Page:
Since you're gonna install a hydroboost, you'll also want to consider a rebuilt and bullet-proofed power steering pump as well.

Here the Hydroboost I'm about to install in my '96 Impala that has a big-assed cam and almost zero vacuum: --->> Welcome to Hydratech Braking Systems!

#3512-BASE 1980 - 1996 Chevrolet Full Size Hydraulic Brake Assist System WITH PS LINE SET (late / short GM MC pushrod) $800.00

Expect a 6 week delivery window.

KW
 

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Discussion Starter #12
PS pump rebuilt by me already.
I’m just going to use an astro van HB unit.
Same setup that I intalled in my Jeep.
Easy to do really, only thing diff. will be crazy long hoses that these use.

Staggering improvement on Jeep and has been problem free for many years.
 

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Well, hydro boost and yank ABS definitely got moved up the list yesterday.

Your images prove your brakes locked and you skidded.


Why would not start with better tires that would have more traction and keep the wheels spinning?


How is hydro-boost going to improve things?
You have proved the stock brakes have enough force to lock the wheels.
 

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Yeah,but only two of them...
 

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Drums tend to be less effective as they wear because they have to travel greater,and greater to reach the drum. Auto-adjusters leave a lot to be desired. So,plan on adjusting them yourself at least every year.
1slow96


Bet rear "sliders" are seized,and have been for some time... Making them all but useless.
1slow96


Whatever type of brakes are used they have to be in serviceable condition before the master system can activate them.



It does not matter what kind of brake boost is used if the basic parts of a braking system are malfunctioning.
 

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Discussion Starter #16
Your images prove your brakes locked and you skidded.


Why would not start with better tires that would have more traction and keep the wheels spinning?


How is hydro-boost going to improve things?
You have proved the stock brakes have enough force to lock the wheels.
Better tires? If the brakes are locked even a new tire is going to skid.

hydroboost improves pressure @ all pedal inputs.
I can say after converting my Jeep the improvements are across the board. The brakes just plain work better, even with less pedal input. So you don't need to stand on the pedal, and the vehicle stops better/sooner.
My Jeep weighs about the same as the wagon, and they even use the same brakes. As in I could interchange the front calipers/pads between the two, and they use the same rear shoes.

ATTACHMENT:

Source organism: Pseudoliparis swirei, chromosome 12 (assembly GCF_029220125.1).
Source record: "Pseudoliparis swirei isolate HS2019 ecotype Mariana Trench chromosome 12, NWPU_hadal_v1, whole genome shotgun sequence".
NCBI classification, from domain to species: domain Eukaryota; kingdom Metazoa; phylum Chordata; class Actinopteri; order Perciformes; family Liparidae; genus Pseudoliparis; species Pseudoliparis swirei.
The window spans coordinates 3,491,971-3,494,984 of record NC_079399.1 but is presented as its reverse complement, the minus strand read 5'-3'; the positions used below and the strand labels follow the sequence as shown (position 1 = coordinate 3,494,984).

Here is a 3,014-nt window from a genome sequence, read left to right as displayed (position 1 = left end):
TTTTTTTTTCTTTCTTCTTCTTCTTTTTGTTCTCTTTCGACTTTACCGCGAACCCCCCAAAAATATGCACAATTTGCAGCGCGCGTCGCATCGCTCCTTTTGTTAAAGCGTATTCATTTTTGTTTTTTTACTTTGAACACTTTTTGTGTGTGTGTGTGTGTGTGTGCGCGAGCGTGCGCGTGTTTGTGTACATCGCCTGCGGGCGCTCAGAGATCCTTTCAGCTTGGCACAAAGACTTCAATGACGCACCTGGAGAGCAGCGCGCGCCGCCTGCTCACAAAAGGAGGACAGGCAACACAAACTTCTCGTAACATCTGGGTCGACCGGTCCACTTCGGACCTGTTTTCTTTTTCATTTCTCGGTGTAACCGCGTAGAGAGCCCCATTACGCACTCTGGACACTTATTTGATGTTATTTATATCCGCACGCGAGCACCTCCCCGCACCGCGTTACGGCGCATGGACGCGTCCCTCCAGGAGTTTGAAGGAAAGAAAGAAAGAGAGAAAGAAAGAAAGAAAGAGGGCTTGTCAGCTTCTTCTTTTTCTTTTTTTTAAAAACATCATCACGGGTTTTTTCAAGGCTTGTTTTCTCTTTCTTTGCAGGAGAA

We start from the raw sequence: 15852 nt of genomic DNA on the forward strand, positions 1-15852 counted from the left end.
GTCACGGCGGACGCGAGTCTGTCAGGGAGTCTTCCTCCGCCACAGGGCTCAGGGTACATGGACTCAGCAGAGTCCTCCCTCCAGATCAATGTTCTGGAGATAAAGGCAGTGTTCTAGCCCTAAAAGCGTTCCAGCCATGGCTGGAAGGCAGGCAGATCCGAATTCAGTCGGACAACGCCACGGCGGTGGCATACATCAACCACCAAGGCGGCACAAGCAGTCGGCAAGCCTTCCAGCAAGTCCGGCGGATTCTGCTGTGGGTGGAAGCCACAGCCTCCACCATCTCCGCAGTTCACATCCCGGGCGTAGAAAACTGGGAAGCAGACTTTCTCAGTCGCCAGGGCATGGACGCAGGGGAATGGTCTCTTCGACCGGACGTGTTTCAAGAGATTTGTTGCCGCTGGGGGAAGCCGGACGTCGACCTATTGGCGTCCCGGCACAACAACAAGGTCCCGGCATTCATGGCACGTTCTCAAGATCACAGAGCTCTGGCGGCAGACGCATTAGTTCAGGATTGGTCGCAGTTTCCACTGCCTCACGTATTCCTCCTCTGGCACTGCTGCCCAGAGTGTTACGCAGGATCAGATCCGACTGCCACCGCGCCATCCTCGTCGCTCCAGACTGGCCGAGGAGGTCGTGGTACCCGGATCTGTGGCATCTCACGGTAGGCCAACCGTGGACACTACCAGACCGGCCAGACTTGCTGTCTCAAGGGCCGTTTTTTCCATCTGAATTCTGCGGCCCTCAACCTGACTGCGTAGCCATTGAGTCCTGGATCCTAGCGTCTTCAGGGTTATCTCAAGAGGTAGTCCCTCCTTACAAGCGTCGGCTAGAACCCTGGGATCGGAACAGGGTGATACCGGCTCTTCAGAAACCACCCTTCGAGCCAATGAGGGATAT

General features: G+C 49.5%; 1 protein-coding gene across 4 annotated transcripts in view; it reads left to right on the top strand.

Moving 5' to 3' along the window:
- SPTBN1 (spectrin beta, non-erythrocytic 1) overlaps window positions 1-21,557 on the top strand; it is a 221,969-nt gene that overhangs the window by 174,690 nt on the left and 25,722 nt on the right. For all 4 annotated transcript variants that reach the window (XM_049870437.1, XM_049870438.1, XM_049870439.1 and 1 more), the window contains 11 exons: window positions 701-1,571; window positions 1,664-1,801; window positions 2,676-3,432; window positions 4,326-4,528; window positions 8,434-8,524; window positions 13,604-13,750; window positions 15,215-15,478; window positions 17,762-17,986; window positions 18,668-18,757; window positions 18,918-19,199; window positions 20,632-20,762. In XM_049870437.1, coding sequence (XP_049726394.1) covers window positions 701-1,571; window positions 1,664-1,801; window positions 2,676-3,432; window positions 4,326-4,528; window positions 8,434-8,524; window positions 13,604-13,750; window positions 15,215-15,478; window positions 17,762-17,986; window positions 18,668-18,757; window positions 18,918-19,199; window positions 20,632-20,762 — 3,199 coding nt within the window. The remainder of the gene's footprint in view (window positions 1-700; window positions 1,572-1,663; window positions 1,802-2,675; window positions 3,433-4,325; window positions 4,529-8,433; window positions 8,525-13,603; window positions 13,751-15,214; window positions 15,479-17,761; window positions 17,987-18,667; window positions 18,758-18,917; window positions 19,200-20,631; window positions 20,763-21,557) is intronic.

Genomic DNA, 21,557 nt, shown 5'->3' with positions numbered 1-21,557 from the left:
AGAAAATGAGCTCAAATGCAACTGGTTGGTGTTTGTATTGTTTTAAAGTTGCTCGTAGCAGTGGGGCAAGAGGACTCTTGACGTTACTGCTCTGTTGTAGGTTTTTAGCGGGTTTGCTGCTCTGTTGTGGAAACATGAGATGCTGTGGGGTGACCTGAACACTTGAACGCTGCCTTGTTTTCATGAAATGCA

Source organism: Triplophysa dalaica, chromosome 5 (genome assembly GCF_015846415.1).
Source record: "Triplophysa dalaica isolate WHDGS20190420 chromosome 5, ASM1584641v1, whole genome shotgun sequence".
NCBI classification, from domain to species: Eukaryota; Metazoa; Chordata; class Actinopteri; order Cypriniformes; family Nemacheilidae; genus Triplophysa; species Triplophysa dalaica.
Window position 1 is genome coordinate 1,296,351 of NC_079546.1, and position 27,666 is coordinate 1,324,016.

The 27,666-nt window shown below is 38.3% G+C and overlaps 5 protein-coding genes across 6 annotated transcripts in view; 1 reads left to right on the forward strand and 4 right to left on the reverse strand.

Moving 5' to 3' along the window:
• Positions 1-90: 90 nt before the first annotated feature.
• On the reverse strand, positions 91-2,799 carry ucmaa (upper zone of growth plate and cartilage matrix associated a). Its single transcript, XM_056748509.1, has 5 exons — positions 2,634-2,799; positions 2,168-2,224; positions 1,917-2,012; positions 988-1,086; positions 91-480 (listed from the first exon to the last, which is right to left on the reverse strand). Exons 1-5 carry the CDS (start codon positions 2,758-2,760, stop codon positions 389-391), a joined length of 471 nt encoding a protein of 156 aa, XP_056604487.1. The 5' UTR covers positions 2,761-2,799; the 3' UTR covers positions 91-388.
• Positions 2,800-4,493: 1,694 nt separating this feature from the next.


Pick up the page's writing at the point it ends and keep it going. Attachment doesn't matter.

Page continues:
I'm guessing you've not experienced driving a hydroboosted car/truck? The difference is night/day.
 

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I'm guessing you've not experienced driving a hydroboosted car/truck? The difference is night/day.

I used to drive 60000 miles to 90000 miles a year. For several of those years I used a 1980 Olds 98 Diesel with hydro boost. This car shares many parts and characteristics with Caprices. The front disk brakes are the same as a Astro van.



Basic physics, driver training, and racing all know that a rolling tire will stop in a shorter distance. Skidding is a loss of control, you can not steer effectively if any wheel is locked up.


Any properly working braking system that locks a wheel can be improved with a better tire. More brake boost just means you have a better chance to lock up.
 

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.....You have proved the stock brakes have enough force to lock the wheels.
Looks like I won't get a chance to install my Hydro-boost for a few more weeks.

That said, I can lock my brakes....but only with extreme pedal pressure. For right now, my brakes behave exactly like a non-power assist braking system.

If you've ever driven an old Pontiac from the early 1950's.....you know what I mean.

Bottom line; just because you can lock your wheels, doesn't mean you have good brakes.

KW
 

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my '96 Impala that has a big-assed cam and almost zero vacuum For right now, my brakes behave exactly like a non-power assist braking system.
If you've ever driven an old Pontiac from the early 1950's.....you know what I mean.
KW Baraka


I drove a 1980 Dodge van with manual brakes, manual steering, and three on the floor + overdrive. I could not figure out how Dodge could deliver a van that needed around 100 LBS foot pressure to panic stop. I have driven semi-trucks with a hydraulic clutch that needed less clutch force than the Dodge's mechanical clutch.



Your hydro boot application as you describe it is a safety upgrade. Chevy used hydro boost in gas powered tow trucks and delivery trucks for limited space requirements that needed to stop tons of load.



They also used auxiliary electric vacuum pumps to ensure very large vacuum boot systems would work with small engines. I have also seen guys get around this by adding vacuum tanks with check valves.



I find it weird that I have never seen a discussion here about boxy diesel Caprice sedans and wagons. I believe the last of them came off the line in 1986.


There is not much weight difference between a wagon and sedan. The wagon and B4U both have the big drum. I personally have to be careful not to decelerate faster than the guy behind me. I can do this without lock up because I have good tires.


There are many ways to skin a cat but sometimes you just need to clean their paws.
 

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Discussion Starter #20
Z09B4U said:
I can do this without lock up because I have good tires.


There are many ways to skin a cat but sometimes you just need to clean their paws.
It isn't the tires already...good grief.
Hankook Ventus 255/50/17's ~50%, fronts have some edge wear, but tread-wise they're fine.